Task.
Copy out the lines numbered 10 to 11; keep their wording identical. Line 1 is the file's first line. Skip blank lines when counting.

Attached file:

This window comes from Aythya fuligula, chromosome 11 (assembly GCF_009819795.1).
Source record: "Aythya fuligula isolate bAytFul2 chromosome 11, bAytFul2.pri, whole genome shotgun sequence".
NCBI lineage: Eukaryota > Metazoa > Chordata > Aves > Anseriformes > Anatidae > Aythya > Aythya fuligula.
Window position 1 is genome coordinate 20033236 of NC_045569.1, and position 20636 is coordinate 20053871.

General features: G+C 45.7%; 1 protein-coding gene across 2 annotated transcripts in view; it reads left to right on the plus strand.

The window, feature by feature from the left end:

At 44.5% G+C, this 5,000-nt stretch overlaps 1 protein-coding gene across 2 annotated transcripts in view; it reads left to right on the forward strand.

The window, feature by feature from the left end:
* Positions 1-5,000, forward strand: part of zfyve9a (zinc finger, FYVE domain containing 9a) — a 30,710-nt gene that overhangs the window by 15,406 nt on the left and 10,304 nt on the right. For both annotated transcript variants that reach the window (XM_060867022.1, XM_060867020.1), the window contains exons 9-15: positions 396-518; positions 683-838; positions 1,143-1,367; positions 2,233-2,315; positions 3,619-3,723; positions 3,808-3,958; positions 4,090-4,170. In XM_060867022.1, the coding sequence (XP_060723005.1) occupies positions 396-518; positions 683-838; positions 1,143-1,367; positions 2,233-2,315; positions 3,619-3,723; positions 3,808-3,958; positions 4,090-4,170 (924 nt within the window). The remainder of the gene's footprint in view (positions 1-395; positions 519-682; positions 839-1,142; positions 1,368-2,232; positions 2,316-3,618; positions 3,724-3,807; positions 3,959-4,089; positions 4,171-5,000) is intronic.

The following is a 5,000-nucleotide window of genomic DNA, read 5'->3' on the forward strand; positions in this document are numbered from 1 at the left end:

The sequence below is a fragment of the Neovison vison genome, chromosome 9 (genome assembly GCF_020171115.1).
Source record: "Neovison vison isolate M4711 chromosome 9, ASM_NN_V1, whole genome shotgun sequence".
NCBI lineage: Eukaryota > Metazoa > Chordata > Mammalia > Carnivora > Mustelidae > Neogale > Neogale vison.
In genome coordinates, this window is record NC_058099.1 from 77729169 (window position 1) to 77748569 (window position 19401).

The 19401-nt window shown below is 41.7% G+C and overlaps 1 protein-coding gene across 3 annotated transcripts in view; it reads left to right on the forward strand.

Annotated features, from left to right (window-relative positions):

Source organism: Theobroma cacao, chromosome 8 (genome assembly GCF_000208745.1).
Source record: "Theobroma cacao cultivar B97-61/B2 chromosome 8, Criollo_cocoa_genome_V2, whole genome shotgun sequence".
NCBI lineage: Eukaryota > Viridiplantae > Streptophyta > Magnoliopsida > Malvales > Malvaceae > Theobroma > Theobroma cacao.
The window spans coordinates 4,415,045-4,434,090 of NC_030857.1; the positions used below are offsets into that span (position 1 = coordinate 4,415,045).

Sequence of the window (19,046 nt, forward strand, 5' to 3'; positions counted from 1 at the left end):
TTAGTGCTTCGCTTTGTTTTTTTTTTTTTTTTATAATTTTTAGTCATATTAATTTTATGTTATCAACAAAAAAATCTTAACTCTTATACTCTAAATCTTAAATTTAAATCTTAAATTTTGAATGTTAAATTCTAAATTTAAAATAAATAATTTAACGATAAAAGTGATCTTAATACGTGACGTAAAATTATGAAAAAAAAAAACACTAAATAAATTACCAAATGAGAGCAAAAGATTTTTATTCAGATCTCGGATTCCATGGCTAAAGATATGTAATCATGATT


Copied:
The following is a 5,000-nucleotide window of genomic DNA, read 5'->3' on the forward strand; positions in this document are numbered from 1 at the left end:

The sequence below is a fragment of the Neovison vison genome, chromosome 9 (genome assembly GCF_020171115.1).